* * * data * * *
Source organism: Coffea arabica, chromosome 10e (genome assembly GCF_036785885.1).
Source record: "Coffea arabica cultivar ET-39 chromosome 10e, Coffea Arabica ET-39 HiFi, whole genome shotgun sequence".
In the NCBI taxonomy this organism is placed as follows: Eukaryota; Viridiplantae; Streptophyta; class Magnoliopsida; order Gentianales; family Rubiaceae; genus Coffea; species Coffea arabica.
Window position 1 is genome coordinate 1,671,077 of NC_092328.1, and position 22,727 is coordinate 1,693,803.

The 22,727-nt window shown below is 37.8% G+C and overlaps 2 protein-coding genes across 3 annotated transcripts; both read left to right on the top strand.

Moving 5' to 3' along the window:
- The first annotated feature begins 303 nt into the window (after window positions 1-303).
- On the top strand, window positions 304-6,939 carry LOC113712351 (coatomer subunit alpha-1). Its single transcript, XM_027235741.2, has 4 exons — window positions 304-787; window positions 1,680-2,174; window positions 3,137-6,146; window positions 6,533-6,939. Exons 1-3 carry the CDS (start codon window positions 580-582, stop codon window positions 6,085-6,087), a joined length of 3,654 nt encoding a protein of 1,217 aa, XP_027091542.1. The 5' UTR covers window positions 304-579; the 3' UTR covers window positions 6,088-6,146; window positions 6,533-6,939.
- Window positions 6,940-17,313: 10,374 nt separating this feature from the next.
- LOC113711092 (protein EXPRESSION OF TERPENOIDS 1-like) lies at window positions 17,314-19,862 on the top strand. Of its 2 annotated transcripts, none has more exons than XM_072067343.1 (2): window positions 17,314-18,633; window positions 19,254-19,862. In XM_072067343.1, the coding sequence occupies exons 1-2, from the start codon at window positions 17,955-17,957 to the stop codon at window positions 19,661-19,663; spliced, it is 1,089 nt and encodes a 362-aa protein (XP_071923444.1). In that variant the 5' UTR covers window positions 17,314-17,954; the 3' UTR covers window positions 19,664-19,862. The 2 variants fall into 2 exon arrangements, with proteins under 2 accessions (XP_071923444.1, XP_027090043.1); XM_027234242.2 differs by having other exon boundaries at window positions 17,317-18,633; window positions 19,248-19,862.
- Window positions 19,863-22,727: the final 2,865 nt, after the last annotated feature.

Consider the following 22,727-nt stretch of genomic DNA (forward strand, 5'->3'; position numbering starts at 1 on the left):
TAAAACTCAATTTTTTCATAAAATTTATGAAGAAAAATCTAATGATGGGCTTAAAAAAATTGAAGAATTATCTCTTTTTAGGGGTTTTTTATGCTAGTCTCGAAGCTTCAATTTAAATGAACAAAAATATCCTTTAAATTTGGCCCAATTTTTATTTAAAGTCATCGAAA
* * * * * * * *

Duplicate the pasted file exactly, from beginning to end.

Source organism: Coffea arabica, chromosome 10e (genome assembly GCF_036785885.1).
Source record: "Coffea arabica cultivar ET-39 chromosome 10e, Coffea Arabica ET-39 HiFi, whole genome shotgun sequence".
In the NCBI taxonomy this organism is placed as follows: Eukaryota; Viridiplantae; Streptophyta; class Magnoliopsida; order Gentianales; family Rubiaceae; genus Coffea; species Coffea arabica.
Window position 1 is genome coordinate 1,671,077 of NC_092328.1, and position 22,727 is coordinate 1,693,803.

The 22,727-nt window shown below is 37.8% G+C and overlaps 2 protein-coding genes across 3 annotated transcripts; both read left to right on the top strand.

Moving 5' to 3' along the window:
- The first annotated feature begins 303 nt into the window (after window positions 1-303).
- On the top strand, window positions 304-6,939 carry LOC113712351 (coatomer subunit alpha-1). Its single transcript, XM_027235741.2, has 4 exons — window positions 304-787; window positions 1,680-2,174; window positions 3,137-6,146; window positions 6,533-6,939. Exons 1-3 carry the CDS (start codon window positions 580-582, stop codon window positions 6,085-6,087), a joined length of 3,654 nt encoding a protein of 1,217 aa, XP_027091542.1. The 5' UTR covers window positions 304-579; the 3' UTR covers window positions 6,088-6,146; window positions 6,533-6,939.
- Window positions 6,940-17,313: 10,374 nt separating this feature from the next.
- LOC113711092 (protein EXPRESSION OF TERPENOIDS 1-like) lies at window positions 17,314-19,862 on the top strand. Of its 2 annotated transcripts, none has more exons than XM_072067343.1 (2): window positions 17,314-18,633; window positions 19,254-19,862. In XM_072067343.1, the coding sequence occupies exons 1-2, from the start codon at window positions 17,955-17,957 to the stop codon at window positions 19,661-19,663; spliced, it is 1,089 nt and encodes a 362-aa protein (XP_071923444.1). In that variant the 5' UTR covers window positions 17,314-17,954; the 3' UTR covers window positions 19,664-19,862. The 2 variants fall into 2 exon arrangements, with proteins under 2 accessions (XP_071923444.1, XP_027090043.1); XM_027234242.2 differs by having other exon boundaries at window positions 17,317-18,633; window positions 19,248-19,862.
- Window positions 19,863-22,727: the final 2,865 nt, after the last annotated feature.

Consider the following 22,727-nt stretch of genomic DNA (forward strand, 5'->3'; position numbering starts at 1 on the left):
TAAAACTCAATTTTTTCATAAAATTTATGAAGAAAAATCTAATGATGGGCTTAAAAAAATTGAAGAATTATCTCTTTTTAGGGGTTTTTTATGCTAGTCTCGAAGCTTCAATTTAAATGAACAAAAATATCCTTTAAATTTGGCCCAATTTTTATTTAAAGTCATCGAAA